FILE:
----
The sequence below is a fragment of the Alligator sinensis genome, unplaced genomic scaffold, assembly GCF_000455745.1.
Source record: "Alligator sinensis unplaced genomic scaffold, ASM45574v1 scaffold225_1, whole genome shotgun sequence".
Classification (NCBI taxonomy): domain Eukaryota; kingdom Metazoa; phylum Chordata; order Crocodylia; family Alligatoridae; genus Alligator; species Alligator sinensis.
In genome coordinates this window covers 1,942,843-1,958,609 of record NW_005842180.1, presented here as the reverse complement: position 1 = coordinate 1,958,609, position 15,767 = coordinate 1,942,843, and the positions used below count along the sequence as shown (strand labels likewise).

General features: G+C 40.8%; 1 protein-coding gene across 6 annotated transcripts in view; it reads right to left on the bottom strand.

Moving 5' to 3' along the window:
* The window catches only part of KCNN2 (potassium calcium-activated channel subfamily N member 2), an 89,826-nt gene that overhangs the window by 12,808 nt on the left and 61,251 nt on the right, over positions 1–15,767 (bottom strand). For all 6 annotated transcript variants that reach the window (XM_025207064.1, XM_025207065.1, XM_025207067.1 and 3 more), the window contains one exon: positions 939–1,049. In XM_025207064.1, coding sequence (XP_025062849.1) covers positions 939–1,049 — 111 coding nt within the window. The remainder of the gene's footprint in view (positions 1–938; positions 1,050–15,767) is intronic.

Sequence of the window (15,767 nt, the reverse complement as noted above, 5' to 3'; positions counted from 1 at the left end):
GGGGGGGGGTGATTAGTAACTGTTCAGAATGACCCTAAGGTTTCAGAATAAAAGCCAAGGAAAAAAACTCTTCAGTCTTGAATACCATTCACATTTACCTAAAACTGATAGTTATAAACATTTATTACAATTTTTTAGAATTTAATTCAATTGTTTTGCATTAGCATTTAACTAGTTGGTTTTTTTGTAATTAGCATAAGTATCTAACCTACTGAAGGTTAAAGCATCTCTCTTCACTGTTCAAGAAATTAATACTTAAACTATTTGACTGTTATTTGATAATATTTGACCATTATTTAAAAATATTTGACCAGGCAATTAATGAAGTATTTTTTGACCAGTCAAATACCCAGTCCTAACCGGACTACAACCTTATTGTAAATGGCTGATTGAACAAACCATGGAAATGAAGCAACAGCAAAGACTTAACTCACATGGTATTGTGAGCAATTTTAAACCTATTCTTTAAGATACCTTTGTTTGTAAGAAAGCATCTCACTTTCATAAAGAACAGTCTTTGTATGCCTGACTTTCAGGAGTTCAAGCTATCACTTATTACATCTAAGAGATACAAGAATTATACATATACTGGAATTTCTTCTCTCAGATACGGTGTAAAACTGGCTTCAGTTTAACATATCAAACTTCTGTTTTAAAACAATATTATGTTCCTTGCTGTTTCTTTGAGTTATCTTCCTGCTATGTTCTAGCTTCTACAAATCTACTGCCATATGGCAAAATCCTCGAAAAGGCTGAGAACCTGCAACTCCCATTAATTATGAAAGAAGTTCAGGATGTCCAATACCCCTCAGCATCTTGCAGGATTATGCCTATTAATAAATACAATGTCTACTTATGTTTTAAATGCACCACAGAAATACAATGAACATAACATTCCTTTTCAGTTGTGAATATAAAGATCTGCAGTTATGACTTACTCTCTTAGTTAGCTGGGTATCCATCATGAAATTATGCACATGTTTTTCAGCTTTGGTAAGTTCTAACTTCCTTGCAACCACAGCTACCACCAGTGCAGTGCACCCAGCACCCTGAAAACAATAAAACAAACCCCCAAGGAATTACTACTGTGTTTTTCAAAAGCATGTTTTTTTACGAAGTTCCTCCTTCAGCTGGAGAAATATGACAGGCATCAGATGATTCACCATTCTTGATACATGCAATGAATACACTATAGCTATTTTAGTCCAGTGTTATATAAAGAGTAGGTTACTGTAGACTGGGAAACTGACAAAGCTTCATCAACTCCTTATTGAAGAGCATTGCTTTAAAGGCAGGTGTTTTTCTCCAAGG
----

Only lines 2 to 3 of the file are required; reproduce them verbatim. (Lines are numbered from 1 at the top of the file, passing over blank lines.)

Source record: "Alligator sinensis unplaced genomic scaffold, ASM45574v1 scaffold225_1, whole genome shotgun sequence".
Classification (NCBI taxonomy): domain Eukaryota; kingdom Metazoa; phylum Chordata; order Crocodylia; family Alligatoridae; genus Alligator; species Alligator sinensis.